Chronic Gastritis



The term "gastritis" was first used in 1728 by the German Physician, Georg Ernst Stahl to describe the inflammation of the inner lining of the stomach- now known to be secondary to mucosal injury (ie, cell damage and regeneration). In the past, many considered gastritis a useful histological finding, but not a disease. This all changed with the discovery of Helicobacter pylori by Robin Warren and Barry Marshall in 1982 leading to the identification, description and classification of a multitude of different gastritides. This article focuses on the pathophysiology, etiology, epidemiology and prognosis of chronic gastritis.[1, 2]

The chronic gastritides are classified on the basis of their underlying cause (eg, H pylori, bile reflux, nonsteroidal anti-inflammatory drugs [NSAIDs], autoimmunity or allergic response) and the histopathologic pattern, which may suggest the cause and the likely clinical course (eg, H pylori–associated multifocal atrophic gastritis). Other classifications are based on the endoscopic appearance of the gastric mucosa (eg, varioliform gastritis).

It is important to distinguish between gastritis and gastropathy (in which there is cell damage and regeneration, but minimal inflammation); these entities are discussed in this article because they are frequently included in the differential diagnosis of chronic gastritis.

Chemical or reactive gastritis is caused by injury to the gastric mucosa resulting from reflux of bile and pancreatic secretions into the stomach, but it can also be caused by exogenous substances, including NSAIDs, acetylsalicylic acid, chemotherapeutic agents, and alcohol.[3] These chemicals cause epithelial damage, erosions, and ulcers that are followed by regenerative hyperplasia detectable as foveolar hyperplasia, and damage to capillaries, with mucosal edema, hemorrhage, and increased smooth muscle in the lamina propria with minimal or no inflammation.

Because there is minimal or no inflammation in these chemical-caused lesions, gastropathy or chemical gastropathy is a more appropriate description than chemical or reactive gastritis, as proposed by the updated Sydney classification of gastritis.[4] It is important to keep in mind that mixed forms of gastropathy and other types of gastritis, especially H pylori gastritis, may coexist.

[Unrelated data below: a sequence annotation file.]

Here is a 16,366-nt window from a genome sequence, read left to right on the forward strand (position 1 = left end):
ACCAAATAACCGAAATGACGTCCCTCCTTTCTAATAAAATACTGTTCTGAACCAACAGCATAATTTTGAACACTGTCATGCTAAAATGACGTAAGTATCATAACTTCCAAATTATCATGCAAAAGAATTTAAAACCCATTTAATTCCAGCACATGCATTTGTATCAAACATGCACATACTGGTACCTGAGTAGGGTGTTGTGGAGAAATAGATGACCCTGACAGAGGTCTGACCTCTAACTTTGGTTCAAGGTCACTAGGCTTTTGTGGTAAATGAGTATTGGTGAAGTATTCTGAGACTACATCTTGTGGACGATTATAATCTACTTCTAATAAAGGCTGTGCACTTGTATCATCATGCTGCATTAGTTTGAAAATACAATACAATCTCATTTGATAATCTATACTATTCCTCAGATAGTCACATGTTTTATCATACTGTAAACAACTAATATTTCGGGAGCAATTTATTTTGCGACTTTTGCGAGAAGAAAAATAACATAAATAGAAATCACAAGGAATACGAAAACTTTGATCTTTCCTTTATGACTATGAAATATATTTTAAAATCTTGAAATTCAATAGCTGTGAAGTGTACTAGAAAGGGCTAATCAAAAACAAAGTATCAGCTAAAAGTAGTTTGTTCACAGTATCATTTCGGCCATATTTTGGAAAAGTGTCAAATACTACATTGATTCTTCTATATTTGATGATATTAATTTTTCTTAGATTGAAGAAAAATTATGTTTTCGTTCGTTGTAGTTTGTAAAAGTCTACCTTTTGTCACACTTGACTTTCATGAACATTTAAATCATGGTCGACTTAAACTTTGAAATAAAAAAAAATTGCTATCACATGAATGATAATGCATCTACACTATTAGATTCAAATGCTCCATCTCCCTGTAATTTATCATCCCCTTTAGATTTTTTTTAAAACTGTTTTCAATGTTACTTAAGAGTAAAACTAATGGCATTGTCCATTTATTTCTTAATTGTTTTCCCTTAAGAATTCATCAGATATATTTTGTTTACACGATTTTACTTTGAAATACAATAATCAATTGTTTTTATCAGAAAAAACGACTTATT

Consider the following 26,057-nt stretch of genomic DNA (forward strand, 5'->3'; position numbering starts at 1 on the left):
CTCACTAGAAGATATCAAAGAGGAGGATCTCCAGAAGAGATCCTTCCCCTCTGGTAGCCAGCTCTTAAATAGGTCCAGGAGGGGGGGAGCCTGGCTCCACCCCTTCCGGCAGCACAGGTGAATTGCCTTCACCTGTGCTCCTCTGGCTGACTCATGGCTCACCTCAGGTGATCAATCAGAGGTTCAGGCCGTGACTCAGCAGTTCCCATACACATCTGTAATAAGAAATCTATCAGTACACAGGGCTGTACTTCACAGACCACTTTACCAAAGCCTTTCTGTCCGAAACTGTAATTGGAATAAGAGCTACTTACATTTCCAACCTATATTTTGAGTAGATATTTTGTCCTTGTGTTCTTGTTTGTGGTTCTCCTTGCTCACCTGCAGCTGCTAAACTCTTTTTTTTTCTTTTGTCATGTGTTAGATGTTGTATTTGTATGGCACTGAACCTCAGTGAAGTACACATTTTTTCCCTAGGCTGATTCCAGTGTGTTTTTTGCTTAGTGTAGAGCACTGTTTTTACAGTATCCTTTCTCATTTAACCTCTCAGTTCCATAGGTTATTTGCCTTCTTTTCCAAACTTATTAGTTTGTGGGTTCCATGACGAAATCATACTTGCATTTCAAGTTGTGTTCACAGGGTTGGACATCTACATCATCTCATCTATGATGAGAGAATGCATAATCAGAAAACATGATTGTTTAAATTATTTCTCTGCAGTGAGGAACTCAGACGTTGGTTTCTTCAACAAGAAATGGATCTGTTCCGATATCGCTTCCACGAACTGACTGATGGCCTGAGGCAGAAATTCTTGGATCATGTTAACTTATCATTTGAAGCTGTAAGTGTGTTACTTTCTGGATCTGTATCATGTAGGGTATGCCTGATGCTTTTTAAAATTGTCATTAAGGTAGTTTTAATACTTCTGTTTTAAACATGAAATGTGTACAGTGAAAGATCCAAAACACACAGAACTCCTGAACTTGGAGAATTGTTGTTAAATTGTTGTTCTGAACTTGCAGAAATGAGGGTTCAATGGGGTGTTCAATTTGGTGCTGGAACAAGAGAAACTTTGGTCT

There is no universally accepted classification system (including the Sydney system and Olga staging system) that provides an entirely satisfactory description of all of the gastritides and gastropathies.[5] However, an etiologic classification at least provides a direct target toward which therapy can be directed, and for this reason, such a classification is used in this article. In many instances, chronic gastritis is a relatively minor manifestation of diseases that predominantly manifest in other organs or manifest systemically (eg, gastritis in individuals who are immunosuppressed).

H pylori gastritis is a primary infection of the stomach and is the most frequent cause of chronic gastritis, infecting 50% of the global population.[6, 7, 8] Cases of histologically documented chronic gastritis are diagnosed as chronic gastritis of undetermined etiology or gastritis of undetermined type when none of the findings reflect any of the described patterns of gastritis and a specific cause cannot be identified.

For patient education resources, see the Digestive Disorders Center, as well as Gastritis.


The pathophysiology of chronic gastritis complicating a systemic disease, such as hepatic cirrhosis, uremia, or an infection, is described in the articles specifically dealing with these diseases. The pathogenesis of the most common forms of gastritis is described below.

H pylori–associated chronic gastritis

Helicobacter pylori is the leading cause of chronic gastritis, peptic ulcer disease, gastric adenocarcinoma and primary gastric lymphoma.[7, 8, 9] First described by Marshall and Warren in 1983, H pylori is a spiral gram-negative rod that has the ability to colonize and infect the stomach; the lipopolysaccharides on the outer membrane of H pylori are a major component of its ability for colonization and persistence.[9] The bacteria survive within the mucous layer that covers the gastric surface epithelium and the upper portions of the gastric foveolae. The infection is usually acquired during childhood. Once present in the stomach, the bacteria passes through the mucous layer and becomes established at the luminal surface of the stomach causing an intense inflammatory response in the underlying tissue.[2, 9, 10, 11, 12]

The presence of H pylori is associated with tissue damage and the histologic finding of both an active and a chronic gastritis. The host response to H pylori and its bacterial products is composed of T and B lymphocytes, denoting chronic gastritis, followed by infiltration of the lamina propria and gastric epithelium by polymorphonuclear leukocytes (PMNs) that eventually phagocytize the bacteria. The presence of PMNs in the gastric mucosa is diagnostic of active gastritis.[13, 14]